A research team has confirmed the finding of a diamond from a meteor that originated from a dwarf planet.
A team of researchers from the Monash University, RMIT University, CSIRO, the Australian Synchrotron and the Plymouth University have officially announced that they have discovered traces of a rare diamond Lonsdaleite from a meteorite. Surprisingly, this meteorite originated from a large asteroid that must have collided with the dwarf planet.
What is the diamond Lonsdaleite?
Lonsdaleite is a rare diamond that has only been constructed in laboratories yet. It is a rare hexagonal form of diamond that is considered stronger than the conventional diamonds that we use in daily life.
This diamond was discovered in a lab, and researchers predicted that due to its hexagonal shape. It was stronger than its counterparts which were in cubical shape. The shape here refers to the structure in which atoms are arranged.
This diamond is formed only through one particular process called the “ Supercritical Chemical Vapour Deposition Process”. Hence, it is not easily found in the environment due to the extreme conditions required to manufacture it.
How did the diamond appear in the meteorite?
Though it is not known for sure, the team of researchers have predicted how the diamond might have appeared in the meteorite itself. They believe that a giant asteroid must have collided with a dwarf planet about 4.5 billion years ago.
This led to extreme temperatures and pressures at the time of the catastrophic collision. Hence, this led to chemical vapour formation. The researchers also believe that the diamond was formed due to the presence of a supercritical fluid that existed at a high temperature and moderate pressure inside the asteroid.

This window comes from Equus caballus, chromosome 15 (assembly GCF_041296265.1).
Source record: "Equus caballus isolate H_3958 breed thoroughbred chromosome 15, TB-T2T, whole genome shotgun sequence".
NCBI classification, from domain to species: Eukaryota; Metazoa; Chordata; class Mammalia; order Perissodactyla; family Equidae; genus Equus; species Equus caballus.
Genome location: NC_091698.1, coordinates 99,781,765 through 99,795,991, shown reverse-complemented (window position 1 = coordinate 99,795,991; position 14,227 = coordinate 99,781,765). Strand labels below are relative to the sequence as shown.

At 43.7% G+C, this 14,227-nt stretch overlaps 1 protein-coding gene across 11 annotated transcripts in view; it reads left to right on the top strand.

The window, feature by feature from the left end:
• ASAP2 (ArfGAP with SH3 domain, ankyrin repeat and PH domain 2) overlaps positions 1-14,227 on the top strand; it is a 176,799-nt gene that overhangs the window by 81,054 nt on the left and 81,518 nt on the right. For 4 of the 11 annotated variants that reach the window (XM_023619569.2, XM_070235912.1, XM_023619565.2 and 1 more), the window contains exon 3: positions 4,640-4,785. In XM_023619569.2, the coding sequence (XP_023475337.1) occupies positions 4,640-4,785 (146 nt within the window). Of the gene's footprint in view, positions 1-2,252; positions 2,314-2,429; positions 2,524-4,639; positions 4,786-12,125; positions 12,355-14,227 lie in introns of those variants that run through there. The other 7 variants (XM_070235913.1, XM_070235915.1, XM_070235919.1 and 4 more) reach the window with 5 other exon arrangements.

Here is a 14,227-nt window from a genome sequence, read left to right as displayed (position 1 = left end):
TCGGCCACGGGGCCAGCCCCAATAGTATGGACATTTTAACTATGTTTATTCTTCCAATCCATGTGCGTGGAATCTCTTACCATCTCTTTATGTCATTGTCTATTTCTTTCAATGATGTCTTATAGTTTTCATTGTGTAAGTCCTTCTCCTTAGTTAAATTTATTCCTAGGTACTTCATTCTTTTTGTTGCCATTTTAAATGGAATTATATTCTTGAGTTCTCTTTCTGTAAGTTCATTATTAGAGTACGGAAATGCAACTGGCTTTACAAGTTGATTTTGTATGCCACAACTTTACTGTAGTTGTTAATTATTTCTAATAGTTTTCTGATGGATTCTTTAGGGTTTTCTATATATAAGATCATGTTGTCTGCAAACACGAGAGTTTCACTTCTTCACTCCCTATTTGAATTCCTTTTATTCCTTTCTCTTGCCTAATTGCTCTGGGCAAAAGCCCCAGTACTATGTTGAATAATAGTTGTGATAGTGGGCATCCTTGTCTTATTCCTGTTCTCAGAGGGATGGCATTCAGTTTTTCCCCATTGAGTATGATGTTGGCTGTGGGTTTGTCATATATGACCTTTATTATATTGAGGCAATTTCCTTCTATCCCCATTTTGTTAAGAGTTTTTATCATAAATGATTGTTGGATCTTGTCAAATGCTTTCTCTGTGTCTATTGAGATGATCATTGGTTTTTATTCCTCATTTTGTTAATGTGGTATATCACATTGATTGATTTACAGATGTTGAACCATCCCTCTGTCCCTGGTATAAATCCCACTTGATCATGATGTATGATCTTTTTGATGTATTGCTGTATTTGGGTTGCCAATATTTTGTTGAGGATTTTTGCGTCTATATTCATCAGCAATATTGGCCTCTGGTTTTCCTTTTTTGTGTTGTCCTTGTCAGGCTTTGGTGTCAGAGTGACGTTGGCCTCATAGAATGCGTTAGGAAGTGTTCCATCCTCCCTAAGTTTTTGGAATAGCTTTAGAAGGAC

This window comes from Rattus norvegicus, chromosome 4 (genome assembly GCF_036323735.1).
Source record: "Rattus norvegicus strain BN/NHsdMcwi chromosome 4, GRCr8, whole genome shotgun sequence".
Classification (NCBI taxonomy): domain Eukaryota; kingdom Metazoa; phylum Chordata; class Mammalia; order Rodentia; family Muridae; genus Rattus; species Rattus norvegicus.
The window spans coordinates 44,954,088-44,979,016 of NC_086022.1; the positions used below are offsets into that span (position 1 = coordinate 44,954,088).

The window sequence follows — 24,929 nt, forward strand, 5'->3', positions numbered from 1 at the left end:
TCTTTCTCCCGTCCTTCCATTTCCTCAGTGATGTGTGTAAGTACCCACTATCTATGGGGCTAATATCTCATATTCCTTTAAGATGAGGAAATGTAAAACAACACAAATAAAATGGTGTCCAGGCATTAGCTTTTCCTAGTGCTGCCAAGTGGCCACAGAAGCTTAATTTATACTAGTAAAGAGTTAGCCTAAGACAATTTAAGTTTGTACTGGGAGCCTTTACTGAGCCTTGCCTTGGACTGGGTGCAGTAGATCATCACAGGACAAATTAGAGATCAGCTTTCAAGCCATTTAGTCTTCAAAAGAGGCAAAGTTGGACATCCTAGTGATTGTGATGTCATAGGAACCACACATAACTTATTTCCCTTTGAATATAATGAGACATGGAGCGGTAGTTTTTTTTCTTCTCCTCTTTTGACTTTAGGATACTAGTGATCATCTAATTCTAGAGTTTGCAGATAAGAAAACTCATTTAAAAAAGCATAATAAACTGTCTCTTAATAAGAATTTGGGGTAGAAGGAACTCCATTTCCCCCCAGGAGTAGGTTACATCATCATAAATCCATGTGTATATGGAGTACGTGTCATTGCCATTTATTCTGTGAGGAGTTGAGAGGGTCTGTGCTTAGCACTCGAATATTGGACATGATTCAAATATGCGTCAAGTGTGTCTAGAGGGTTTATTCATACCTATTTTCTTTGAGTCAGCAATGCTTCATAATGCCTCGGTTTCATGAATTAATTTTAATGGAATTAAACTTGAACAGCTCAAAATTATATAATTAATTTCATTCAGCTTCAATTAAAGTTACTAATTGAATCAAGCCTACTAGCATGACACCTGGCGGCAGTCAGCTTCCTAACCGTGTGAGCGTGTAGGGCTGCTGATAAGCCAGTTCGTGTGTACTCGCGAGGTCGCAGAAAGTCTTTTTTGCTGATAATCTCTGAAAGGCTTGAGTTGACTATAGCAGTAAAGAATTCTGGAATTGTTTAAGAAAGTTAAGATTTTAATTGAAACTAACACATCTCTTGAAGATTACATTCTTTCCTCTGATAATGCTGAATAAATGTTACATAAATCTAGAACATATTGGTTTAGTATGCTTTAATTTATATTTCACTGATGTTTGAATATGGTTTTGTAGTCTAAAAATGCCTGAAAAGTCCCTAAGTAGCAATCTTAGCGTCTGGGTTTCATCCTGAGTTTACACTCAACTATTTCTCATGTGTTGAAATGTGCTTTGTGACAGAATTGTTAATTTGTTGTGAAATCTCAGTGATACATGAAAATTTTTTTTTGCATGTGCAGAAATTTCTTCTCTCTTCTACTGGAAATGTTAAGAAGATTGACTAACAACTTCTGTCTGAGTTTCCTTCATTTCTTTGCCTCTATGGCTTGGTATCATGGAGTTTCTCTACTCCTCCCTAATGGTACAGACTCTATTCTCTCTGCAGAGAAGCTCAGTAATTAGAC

Later on, a part of the asteroid broke off as a meteorite that entered the Earth’s atmosphere.
The aftermath of The Discovery of the Lonsdaleite
The scientists believe that during the process of collision, the original shape and textures of the pre-existing graphite must have been preserved. Hence, scientists can now study the structures of rare minerals from other galaxies.
Moreover, after the release of extreme pressures, some of the Lonsdaleite must have converted back to the cubical conventional diamond. This helps us study the complete cycle of diamonds.
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Also, these Ureilite meteorites were formed in the mantle of a dwarf planet. This allows the researchers to study the conditions and the structures of the mantles of far-off planets. The internal structures are hard to study from conventional space telescopes like the James Webb Telescope and the Hubble Telescope.
Hence, this discovery can boost the related studies.
What can be the future use of the rare diamond Lonsdaleite?
The team of researchers have claimed proudly that the formation of this rare diamond Lonsdaleite is completely similar to the process they used in the lab for producing similar materials. This has confirmed as well as authenticated the validity of lab-grown materials and industrial processes.
The researchers believe that if we are able to produce these diamonds at an industrial scale then they can be used to make small, superior and ultra-strong parts for machinery. But to achieve that level of progress, it is important to develop a process that sustains the replacement of pre-shaped graphite parts by the rare diamond Lonsdaleite.
The press release by the team of researchers was led by the director of RMIT University. He was McCulloch, the head of the Microscopy and Microanalysis Facility. Moreover, the team of researchers also included reputed geologists like Andy Tomkins.
The fascinating discovery of the largest Lonsdaleite crystal known to date has sparked the interest of several business giants in investing in this pioneering technology. The traces of the diamond discovered in the meteorite were up to a micron in size which is much smaller as well as thinner than human hair.
As scientists rally to discover more about outer space and the universe that we occupy, it will be worth seeing how far these discoveries will take us in terms of survival and growth.
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